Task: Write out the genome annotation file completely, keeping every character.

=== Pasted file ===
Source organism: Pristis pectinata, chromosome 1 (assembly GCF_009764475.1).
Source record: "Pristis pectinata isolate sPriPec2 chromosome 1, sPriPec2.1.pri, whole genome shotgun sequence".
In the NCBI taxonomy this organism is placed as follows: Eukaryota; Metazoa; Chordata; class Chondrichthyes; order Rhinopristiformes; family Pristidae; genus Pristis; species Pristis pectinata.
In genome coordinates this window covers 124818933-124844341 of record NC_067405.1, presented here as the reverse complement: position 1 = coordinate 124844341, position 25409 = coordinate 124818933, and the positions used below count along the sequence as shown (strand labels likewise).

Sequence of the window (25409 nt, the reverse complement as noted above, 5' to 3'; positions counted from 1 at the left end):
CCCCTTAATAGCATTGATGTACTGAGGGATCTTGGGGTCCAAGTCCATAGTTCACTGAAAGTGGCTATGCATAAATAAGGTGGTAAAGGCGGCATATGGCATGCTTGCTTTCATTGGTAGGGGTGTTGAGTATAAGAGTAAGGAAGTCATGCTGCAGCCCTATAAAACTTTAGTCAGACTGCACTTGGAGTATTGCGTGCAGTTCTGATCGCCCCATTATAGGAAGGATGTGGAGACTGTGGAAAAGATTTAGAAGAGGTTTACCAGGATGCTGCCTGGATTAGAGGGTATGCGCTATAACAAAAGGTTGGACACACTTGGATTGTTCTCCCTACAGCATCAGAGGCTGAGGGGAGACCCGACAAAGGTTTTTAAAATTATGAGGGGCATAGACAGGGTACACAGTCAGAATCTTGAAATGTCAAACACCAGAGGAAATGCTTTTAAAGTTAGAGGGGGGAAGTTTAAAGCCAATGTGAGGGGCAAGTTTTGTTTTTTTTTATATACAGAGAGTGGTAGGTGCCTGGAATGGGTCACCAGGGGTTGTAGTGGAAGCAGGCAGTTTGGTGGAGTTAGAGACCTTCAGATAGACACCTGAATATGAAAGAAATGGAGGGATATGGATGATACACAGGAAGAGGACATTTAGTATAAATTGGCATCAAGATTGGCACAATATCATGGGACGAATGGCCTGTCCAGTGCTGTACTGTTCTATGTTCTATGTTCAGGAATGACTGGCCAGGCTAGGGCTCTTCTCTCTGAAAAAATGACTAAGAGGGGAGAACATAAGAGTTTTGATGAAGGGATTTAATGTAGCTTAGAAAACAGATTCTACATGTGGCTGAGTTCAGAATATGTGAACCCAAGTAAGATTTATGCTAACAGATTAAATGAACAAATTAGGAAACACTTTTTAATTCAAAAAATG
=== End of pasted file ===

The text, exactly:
Source organism: Pristis pectinata, chromosome 1 (assembly GCF_009764475.1).
Source record: "Pristis pectinata isolate sPriPec2 chromosome 1, sPriPec2.1.pri, whole genome shotgun sequence".
In the NCBI taxonomy this organism is placed as follows: Eukaryota; Metazoa; Chordata; class Chondrichthyes; order Rhinopristiformes; family Pristidae; genus Pristis; species Pristis pectinata.
In genome coordinates this window covers 124818933-124844341 of record NC_067405.1, presented here as the reverse complement: position 1 = coordinate 124844341, position 25409 = coordinate 124818933, and the positions used below count along the sequence as shown (strand labels likewise).

Sequence of the window (25409 nt, the reverse complement as noted above, 5' to 3'; positions counted from 1 at the left end):
CCCCTTAATAGCATTGATGTACTGAGGGATCTTGGGGTCCAAGTCCATAGTTCACTGAAAGTGGCTATGCATAAATAAGGTGGTAAAGGCGGCATATGGCATGCTTGCTTTCATTGGTAGGGGTGTTGAGTATAAGAGTAAGGAAGTCATGCTGCAGCCCTATAAAACTTTAGTCAGACTGCACTTGGAGTATTGCGTGCAGTTCTGATCGCCCCATTATAGGAAGGATGTGGAGACTGTGGAAAAGATTTAGAAGAGGTTTACCAGGATGCTGCCTGGATTAGAGGGTATGCGCTATAACAAAAGGTTGGACACACTTGGATTGTTCTCCCTACAGCATCAGAGGCTGAGGGGAGACCCGACAAAGGTTTTTAAAATTATGAGGGGCATAGACAGGGTACACAGTCAGAATCTTGAAATGTCAAACACCAGAGGAAATGCTTTTAAAGTTAGAGGGGGGAAGTTTAAAGCCAATGTGAGGGGCAAGTTTTGTTTTTTTTTATATACAGAGAGTGGTAGGTGCCTGGAATGGGTCACCAGGGGTTGTAGTGGAAGCAGGCAGTTTGGTGGAGTTAGAGACCTTCAGATAGACACCTGAATATGAAAGAAATGGAGGGATATGGATGATACACAGGAAGAGGACATTTAGTATAAATTGGCATCAAGATTGGCACAATATCATGGGACGAATGGCCTGTCCAGTGCTGTACTGTTCTATGTTCTATGTTCAGGAATGACTGGCCAGGCTAGGGCTCTTCTCTCTGAAAAAATGACTAAGAGGGGAGAACATAAGAGTTTTGATGAAGGGATTTAATGTAGCTTAGAAAACAGATTCTACATGTGGCTGAGTTCAGAATATGTGAACCCAAGTAAGATTTATGCTAACAGATTAAATGAACAAATTAGGAAACACTTTTTAATTCAAAAAATG